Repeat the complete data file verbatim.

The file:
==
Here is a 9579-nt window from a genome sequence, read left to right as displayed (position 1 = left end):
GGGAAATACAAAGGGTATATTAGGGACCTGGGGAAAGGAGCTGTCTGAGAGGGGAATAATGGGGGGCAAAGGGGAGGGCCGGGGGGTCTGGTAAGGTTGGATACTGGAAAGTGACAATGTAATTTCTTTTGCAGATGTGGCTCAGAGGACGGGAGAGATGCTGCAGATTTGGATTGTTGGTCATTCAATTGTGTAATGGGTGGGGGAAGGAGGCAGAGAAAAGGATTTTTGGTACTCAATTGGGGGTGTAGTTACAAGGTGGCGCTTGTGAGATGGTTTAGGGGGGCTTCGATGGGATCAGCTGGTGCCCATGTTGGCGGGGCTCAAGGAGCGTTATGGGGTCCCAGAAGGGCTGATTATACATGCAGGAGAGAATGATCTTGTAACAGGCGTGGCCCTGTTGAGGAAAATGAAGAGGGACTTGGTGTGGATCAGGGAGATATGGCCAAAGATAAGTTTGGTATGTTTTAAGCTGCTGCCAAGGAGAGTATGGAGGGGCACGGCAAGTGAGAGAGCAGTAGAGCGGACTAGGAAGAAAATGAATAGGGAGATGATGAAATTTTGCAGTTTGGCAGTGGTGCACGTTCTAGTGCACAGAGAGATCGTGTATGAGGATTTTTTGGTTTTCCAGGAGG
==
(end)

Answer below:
Here is a 9579-nt window from a genome sequence, read left to right as displayed (position 1 = left end):
GGGAAATACAAAGGGTATATTAGGGACCTGGGGAAAGGAGCTGTCTGAGAGGGGAATAATGGGGGGCAAAGGGGAGGGCCGGGGGGTCTGGTAAGGTTGGATACTGGAAAGTGACAATGTAATTTCTTTTGCAGATGTGGCTCAGAGGACGGGAGAGATGCTGCAGATTTGGATTGTTGGTCATTCAATTGTGTAATGGGTGGGGGAAGGAGGCAGAGAAAAGGATTTTTGGTACTCAATTGGGGGTGTAGTTACAAGGTGGCGCTTGTGAGATGGTTTAGGGGGGCTTCGATGGGATCAGCTGGTGCCCATGTTGGCGGGGCTCAAGGAGCGTTATGGGGTCCCAGAAGGGCTGATTATACATGCAGGAGAGAATGATCTTGTAACAGGCGTGGCCCTGTTGAGGAAAATGAAGAGGGACTTGGTGTGGATCAGGGAGATATGGCCAAAGATAAGTTTGGTATGTTTTAAGCTGCTGCCAAGGAGAGTATGGAGGGGCACGGCAAGTGAGAGAGCAGTAGAGCGGACTAGGAAGAAAATGAATAGGGAGATGATGAAATTTTGCAGTTTGGCAGTGGTGCACGTTCTAGTGCACAGAGAGATCGTGTATGAGGATTTTTTGGTTTTCCAGGAGG